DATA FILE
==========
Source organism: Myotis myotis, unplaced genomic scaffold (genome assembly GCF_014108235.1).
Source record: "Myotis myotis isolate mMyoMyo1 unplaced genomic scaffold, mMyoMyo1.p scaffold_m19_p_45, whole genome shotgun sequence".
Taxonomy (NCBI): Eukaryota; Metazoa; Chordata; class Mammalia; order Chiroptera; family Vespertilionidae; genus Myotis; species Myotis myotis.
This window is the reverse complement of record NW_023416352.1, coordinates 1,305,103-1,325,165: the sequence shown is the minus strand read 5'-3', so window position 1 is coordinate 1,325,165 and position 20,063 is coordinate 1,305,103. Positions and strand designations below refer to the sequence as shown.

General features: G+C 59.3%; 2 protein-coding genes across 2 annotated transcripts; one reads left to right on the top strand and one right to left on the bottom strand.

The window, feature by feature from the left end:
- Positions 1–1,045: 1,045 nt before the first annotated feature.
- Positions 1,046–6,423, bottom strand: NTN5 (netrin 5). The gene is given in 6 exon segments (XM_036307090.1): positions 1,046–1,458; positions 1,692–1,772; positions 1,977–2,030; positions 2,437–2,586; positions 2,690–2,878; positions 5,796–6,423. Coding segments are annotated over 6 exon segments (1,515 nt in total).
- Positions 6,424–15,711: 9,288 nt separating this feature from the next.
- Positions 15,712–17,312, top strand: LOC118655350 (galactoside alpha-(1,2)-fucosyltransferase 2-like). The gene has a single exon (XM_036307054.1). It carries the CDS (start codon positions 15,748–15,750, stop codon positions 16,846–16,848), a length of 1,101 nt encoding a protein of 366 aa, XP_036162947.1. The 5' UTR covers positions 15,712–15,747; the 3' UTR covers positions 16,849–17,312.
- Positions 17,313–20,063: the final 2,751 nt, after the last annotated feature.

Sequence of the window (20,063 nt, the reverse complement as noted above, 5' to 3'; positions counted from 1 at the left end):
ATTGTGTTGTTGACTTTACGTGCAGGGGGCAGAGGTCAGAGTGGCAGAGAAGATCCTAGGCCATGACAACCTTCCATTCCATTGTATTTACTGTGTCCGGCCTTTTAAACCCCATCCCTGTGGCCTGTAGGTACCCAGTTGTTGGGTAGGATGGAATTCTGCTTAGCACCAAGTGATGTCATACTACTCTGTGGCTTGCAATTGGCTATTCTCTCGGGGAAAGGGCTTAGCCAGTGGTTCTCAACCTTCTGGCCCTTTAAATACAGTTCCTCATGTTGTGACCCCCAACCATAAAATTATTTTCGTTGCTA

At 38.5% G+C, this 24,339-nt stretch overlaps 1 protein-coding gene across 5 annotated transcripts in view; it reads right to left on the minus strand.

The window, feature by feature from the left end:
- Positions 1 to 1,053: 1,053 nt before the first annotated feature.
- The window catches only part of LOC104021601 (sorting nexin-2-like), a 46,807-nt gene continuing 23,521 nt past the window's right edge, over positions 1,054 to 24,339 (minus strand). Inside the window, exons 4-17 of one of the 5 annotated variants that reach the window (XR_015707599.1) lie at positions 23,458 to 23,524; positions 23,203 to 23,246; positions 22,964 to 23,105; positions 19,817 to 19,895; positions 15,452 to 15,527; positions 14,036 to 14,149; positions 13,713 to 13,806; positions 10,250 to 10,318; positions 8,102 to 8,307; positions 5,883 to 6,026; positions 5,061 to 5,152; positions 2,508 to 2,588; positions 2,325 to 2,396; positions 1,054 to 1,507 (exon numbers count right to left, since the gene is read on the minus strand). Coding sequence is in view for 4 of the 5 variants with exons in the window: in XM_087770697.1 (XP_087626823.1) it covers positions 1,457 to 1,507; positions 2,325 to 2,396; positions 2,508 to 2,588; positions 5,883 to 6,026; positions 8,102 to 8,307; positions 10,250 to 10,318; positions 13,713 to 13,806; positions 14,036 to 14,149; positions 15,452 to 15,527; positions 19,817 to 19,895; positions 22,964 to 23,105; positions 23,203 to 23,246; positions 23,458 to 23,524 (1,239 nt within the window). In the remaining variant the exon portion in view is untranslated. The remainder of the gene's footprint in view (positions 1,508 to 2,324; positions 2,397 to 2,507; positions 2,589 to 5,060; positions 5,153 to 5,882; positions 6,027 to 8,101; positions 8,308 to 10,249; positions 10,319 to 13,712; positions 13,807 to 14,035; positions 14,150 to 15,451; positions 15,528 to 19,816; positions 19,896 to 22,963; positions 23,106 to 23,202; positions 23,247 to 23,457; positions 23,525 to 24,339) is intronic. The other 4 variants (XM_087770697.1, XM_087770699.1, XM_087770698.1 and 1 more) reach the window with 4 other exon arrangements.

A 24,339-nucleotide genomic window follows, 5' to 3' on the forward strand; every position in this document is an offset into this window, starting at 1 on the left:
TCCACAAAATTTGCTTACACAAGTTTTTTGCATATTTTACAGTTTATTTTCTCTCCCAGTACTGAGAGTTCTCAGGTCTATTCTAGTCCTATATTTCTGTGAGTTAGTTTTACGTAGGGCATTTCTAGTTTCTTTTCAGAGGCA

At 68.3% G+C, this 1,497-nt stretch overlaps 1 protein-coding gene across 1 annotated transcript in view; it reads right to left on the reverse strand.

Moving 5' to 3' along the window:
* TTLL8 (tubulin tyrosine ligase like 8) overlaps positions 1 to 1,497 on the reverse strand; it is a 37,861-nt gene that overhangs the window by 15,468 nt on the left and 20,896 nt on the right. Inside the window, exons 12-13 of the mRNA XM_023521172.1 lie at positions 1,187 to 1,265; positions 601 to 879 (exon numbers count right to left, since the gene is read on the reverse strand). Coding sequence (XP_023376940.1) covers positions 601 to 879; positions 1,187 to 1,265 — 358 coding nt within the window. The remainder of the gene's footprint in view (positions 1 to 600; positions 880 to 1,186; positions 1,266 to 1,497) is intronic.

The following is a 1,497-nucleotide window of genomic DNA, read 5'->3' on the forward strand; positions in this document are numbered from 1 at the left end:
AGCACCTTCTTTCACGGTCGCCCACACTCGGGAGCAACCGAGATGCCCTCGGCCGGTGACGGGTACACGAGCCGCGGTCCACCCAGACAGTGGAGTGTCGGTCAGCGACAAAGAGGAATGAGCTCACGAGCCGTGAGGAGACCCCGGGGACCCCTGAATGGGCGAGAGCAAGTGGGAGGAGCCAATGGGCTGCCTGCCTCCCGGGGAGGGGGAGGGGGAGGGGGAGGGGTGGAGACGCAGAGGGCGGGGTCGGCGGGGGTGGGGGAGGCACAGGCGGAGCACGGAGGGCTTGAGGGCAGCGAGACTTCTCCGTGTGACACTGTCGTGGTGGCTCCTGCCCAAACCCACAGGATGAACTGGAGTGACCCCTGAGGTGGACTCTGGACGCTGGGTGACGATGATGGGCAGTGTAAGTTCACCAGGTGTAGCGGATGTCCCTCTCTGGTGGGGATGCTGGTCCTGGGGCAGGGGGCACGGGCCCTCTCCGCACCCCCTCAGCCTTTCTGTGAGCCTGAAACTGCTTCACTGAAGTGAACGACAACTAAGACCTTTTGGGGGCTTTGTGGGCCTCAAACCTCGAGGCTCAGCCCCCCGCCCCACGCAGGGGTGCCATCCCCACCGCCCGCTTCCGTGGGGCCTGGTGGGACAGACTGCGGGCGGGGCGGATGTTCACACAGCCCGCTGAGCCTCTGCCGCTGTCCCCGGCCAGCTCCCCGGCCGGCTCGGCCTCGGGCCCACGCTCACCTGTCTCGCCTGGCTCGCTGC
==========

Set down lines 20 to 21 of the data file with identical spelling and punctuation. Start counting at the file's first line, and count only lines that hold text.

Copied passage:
At 68.3% G+C, this 1,497-nt stretch overlaps 1 protein-coding gene across 1 annotated transcript in view; it reads right to left on the reverse strand.

Moving 5' to 3' along the window: